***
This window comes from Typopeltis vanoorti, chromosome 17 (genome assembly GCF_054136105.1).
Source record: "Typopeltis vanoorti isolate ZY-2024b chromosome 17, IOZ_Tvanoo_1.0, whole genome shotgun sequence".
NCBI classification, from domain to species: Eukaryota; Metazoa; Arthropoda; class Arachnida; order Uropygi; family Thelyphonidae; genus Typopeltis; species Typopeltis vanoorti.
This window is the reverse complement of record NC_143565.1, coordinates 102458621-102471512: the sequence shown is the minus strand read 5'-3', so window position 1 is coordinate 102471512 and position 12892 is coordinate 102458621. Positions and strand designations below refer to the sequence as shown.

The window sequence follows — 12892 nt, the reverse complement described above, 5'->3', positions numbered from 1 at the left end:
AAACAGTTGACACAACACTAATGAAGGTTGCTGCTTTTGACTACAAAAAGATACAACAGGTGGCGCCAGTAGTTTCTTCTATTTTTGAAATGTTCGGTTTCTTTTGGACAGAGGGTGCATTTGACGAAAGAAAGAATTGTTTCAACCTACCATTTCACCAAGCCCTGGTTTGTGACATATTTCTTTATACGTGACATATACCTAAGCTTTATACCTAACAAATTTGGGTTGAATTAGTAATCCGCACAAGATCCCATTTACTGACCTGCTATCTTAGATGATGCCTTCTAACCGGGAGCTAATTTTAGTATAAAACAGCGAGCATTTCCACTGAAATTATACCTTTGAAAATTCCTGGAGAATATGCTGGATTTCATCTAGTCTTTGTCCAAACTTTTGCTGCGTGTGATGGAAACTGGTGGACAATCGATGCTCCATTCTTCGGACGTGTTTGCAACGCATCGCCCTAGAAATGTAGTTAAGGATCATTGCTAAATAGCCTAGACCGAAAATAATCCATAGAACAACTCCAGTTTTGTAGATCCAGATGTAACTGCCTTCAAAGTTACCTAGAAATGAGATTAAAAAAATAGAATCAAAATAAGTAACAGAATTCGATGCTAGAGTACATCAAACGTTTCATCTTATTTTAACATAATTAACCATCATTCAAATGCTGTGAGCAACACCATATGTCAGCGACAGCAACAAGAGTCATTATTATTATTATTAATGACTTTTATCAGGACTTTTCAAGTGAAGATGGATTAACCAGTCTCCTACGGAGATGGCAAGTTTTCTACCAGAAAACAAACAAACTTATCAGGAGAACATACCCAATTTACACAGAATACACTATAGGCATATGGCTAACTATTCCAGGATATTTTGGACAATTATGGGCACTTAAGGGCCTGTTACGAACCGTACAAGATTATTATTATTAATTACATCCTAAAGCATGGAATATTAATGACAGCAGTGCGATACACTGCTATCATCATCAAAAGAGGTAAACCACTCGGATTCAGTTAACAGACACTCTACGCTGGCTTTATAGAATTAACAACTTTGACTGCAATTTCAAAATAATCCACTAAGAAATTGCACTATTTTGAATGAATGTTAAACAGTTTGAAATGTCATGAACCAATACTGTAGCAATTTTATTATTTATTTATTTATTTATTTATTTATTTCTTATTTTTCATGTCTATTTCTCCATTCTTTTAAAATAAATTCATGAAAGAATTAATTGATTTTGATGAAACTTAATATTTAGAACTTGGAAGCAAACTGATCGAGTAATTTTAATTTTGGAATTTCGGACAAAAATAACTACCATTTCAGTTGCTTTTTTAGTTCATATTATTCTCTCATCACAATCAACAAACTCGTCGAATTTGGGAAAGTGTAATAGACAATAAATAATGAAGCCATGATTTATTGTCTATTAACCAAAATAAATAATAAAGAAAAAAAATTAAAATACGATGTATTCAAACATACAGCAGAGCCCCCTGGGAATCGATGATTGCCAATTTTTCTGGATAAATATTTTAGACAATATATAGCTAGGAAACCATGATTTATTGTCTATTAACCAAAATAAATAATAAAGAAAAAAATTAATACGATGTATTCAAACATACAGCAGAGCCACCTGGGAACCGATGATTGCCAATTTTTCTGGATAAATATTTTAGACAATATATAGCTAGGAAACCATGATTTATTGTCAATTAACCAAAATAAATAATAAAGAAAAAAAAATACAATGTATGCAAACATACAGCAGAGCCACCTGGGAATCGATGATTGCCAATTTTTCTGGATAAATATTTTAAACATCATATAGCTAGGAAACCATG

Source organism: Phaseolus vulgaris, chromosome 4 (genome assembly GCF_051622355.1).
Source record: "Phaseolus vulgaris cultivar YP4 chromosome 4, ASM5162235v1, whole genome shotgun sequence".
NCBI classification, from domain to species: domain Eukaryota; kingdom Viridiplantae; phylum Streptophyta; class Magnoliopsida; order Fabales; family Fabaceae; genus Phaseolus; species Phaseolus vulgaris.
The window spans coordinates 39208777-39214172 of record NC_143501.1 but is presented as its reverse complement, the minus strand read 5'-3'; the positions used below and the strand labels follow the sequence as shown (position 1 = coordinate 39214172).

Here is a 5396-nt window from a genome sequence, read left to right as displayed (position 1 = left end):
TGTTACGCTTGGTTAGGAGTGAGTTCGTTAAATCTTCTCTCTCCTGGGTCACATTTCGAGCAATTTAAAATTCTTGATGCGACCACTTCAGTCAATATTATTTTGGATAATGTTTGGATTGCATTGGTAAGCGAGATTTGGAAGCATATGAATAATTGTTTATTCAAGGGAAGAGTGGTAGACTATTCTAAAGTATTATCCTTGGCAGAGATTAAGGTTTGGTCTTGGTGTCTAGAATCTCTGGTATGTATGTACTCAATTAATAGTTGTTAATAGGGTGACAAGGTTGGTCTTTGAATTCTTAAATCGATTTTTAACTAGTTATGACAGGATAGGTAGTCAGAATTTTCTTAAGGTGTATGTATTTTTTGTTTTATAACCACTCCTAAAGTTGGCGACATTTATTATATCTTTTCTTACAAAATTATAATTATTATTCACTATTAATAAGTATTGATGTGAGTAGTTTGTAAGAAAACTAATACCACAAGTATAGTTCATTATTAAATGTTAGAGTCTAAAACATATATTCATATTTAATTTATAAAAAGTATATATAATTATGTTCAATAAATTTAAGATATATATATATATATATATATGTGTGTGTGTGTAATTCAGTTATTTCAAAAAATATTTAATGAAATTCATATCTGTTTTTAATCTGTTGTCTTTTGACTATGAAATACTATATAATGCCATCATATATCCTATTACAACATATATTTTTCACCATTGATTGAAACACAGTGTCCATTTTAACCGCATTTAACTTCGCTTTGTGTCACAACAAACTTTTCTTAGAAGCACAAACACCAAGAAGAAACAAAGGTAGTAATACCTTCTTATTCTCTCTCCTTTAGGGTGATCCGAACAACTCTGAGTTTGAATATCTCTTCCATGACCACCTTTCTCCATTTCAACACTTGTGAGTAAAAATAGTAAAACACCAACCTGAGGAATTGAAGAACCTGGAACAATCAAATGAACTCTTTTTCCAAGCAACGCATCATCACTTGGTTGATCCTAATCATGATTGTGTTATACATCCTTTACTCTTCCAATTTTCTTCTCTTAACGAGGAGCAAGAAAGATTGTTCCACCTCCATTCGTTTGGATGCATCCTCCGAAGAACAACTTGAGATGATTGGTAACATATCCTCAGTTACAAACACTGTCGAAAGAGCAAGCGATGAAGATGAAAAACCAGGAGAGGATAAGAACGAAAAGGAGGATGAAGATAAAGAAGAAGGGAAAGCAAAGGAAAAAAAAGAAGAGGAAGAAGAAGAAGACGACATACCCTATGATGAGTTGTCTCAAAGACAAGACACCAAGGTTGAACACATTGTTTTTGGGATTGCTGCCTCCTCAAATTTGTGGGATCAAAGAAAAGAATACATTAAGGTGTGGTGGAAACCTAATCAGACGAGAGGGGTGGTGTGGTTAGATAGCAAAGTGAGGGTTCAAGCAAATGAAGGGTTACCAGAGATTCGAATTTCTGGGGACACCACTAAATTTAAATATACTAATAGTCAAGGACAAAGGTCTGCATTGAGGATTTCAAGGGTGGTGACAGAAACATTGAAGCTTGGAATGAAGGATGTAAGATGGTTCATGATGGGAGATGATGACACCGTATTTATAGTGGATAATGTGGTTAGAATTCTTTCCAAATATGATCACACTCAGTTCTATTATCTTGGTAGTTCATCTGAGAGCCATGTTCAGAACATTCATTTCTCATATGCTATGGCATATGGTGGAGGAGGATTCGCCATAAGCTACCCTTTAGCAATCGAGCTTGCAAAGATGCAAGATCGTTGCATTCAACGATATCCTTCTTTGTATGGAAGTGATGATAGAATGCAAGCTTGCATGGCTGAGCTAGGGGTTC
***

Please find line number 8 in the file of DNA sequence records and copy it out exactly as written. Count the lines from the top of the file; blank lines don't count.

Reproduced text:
Source record: "Phaseolus vulgaris cultivar YP4 chromosome 4, ASM5162235v1, whole genome shotgun sequence".